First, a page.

Here, read these: https://www.theparisreview.org/fiction/6230/five-stories-lydia-davis
Now you’ve read a Lydia Davis story.
But also, if you read my headline, you’ve already read a Lydia Davis story before.
I am surprised that I liked this book. It is not a book designed for me to like, and maybe that’s because so many books like this, with very very short short stories are simply bad versions of what Lydia Davis does well.
Because her background is not entirely in short fiction and because I really do respect her translation work, I give her a lot of credit. Also, I listened to the audiobook of this collection which helped a lot because I didn’t rush through them or get frustrated by the quickly turning pages as I can other times. The whole book took 18 hours and was broken into 3 sections (which I listened to at 1.75 speed). So it went quickly and went well, and it wasn’t frustrating.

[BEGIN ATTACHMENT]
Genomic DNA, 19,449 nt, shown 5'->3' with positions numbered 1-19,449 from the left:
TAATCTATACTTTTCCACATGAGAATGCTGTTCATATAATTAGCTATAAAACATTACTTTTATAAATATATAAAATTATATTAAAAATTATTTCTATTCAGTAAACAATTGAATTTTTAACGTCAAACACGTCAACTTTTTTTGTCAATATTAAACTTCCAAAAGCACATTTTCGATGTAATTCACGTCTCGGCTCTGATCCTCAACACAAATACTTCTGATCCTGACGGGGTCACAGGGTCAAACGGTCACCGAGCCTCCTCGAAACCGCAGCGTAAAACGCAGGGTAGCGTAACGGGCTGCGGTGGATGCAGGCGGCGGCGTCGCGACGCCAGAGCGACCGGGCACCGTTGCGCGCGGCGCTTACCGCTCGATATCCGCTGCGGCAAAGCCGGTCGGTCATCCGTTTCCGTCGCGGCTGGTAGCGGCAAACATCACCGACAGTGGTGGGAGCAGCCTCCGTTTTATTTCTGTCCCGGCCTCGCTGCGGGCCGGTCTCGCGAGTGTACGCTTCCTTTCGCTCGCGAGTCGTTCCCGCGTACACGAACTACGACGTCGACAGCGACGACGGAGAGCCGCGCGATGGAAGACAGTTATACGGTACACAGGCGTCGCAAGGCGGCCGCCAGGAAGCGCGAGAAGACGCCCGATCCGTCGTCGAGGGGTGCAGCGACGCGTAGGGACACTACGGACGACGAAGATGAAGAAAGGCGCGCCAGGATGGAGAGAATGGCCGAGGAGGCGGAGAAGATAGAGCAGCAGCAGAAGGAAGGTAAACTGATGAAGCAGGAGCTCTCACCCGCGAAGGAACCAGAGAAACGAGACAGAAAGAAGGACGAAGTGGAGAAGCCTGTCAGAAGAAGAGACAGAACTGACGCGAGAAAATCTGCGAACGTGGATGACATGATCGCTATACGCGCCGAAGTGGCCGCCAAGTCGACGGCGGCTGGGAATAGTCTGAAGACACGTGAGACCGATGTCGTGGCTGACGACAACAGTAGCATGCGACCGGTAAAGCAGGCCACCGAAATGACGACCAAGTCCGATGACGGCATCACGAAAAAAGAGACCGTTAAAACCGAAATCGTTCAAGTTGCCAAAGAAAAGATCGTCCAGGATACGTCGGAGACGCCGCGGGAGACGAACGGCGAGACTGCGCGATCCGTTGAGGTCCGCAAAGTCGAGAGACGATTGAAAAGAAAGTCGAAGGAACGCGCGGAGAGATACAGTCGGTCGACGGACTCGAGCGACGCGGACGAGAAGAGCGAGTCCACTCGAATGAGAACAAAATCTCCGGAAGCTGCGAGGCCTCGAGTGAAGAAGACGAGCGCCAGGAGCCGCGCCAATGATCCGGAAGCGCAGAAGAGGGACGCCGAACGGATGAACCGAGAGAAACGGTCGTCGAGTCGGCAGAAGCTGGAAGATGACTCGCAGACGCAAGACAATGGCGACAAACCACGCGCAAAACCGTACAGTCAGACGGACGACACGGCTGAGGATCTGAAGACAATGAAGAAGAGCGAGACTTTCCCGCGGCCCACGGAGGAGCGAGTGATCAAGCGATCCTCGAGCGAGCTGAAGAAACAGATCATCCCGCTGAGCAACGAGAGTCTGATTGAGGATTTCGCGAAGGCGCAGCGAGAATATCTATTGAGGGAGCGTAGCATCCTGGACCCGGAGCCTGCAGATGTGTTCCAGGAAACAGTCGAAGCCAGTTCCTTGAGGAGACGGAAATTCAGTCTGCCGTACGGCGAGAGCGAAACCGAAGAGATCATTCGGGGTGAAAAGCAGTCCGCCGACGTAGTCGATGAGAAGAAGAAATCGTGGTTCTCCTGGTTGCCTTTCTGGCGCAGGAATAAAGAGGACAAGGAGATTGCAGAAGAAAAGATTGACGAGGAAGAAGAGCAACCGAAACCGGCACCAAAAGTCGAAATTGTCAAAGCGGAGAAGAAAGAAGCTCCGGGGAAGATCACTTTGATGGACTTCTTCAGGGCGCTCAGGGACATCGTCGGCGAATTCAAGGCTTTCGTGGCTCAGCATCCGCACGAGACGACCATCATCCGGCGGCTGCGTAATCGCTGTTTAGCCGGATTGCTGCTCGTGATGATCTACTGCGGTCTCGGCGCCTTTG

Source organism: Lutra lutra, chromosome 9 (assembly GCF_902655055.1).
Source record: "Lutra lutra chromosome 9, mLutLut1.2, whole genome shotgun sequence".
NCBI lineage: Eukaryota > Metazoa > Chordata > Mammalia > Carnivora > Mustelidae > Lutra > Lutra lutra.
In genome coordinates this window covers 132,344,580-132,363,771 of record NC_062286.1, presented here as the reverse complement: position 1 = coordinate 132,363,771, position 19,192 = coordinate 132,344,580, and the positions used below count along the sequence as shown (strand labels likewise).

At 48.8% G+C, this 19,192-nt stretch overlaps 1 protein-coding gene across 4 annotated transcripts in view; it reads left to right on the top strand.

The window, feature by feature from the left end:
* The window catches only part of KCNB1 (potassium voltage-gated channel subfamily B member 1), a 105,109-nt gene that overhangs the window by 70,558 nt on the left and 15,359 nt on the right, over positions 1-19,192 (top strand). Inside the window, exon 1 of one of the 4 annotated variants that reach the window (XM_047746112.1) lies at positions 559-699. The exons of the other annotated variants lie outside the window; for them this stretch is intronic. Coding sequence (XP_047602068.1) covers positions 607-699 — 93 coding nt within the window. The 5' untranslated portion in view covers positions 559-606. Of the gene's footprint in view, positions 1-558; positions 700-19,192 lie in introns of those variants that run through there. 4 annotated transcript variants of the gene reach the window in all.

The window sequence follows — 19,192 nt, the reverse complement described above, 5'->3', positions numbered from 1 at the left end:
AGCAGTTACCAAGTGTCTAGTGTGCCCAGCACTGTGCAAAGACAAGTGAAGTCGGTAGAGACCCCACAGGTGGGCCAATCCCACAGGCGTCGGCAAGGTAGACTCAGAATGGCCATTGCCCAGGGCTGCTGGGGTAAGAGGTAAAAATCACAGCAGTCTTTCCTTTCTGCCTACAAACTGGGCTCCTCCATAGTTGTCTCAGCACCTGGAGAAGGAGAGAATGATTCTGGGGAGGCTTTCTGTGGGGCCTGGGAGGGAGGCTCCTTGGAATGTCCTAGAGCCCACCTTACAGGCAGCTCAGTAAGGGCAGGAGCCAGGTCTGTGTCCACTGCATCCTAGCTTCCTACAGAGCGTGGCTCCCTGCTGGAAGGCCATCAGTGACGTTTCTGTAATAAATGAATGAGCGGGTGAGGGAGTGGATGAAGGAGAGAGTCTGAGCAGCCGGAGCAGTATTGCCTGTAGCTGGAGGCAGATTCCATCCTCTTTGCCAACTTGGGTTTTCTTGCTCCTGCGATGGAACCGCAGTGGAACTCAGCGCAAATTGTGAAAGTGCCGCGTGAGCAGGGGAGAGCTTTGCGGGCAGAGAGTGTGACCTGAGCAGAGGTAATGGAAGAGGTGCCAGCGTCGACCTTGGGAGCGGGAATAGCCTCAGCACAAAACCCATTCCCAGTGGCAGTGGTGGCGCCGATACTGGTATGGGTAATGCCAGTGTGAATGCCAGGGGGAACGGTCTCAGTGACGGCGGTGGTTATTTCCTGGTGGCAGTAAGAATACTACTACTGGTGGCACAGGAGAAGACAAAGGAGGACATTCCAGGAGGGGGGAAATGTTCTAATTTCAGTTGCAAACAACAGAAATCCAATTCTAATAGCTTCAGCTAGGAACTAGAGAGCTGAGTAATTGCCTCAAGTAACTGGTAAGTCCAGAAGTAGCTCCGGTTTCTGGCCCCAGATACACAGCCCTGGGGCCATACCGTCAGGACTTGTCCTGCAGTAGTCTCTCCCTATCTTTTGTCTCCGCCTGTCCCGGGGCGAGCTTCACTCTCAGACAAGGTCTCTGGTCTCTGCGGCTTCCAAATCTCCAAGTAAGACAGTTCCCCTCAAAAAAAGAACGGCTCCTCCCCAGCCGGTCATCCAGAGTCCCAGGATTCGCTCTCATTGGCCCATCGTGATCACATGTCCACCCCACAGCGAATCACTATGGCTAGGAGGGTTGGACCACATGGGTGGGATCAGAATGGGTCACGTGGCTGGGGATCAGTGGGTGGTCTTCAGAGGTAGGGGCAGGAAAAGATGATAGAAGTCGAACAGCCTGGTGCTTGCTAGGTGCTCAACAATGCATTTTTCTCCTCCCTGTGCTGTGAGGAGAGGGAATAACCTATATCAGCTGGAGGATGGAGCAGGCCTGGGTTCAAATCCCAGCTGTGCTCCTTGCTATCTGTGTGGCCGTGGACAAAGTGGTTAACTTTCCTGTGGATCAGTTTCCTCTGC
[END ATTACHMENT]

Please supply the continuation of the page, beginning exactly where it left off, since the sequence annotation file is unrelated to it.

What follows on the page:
The stories range from a version of what you see above, but sometimes they are longer. Some of the longer ones are SO good. There’s a brilliant story about French Translation told in the vein of a French lesson, but is actually a murder mystery. There’s a bunch of stories that really capture singular moments of thought or feeling, like a poem might, but also they might also be mini-epics. In terms of the audiobook, some of them are 30 thirty seconds to a minute long. Some are as long as 40 minutes, which if you read audiobooks regularly you know is STILL not that long.
So when it comes down to it, you’re committing to 180 or so stories. Not all are memorable, but many are.
My own criticism is that in the audiobook, they introduce each story and each reader and then close out the story….every single time. And it gets old.
It’s not Lydia Davis’s fault though.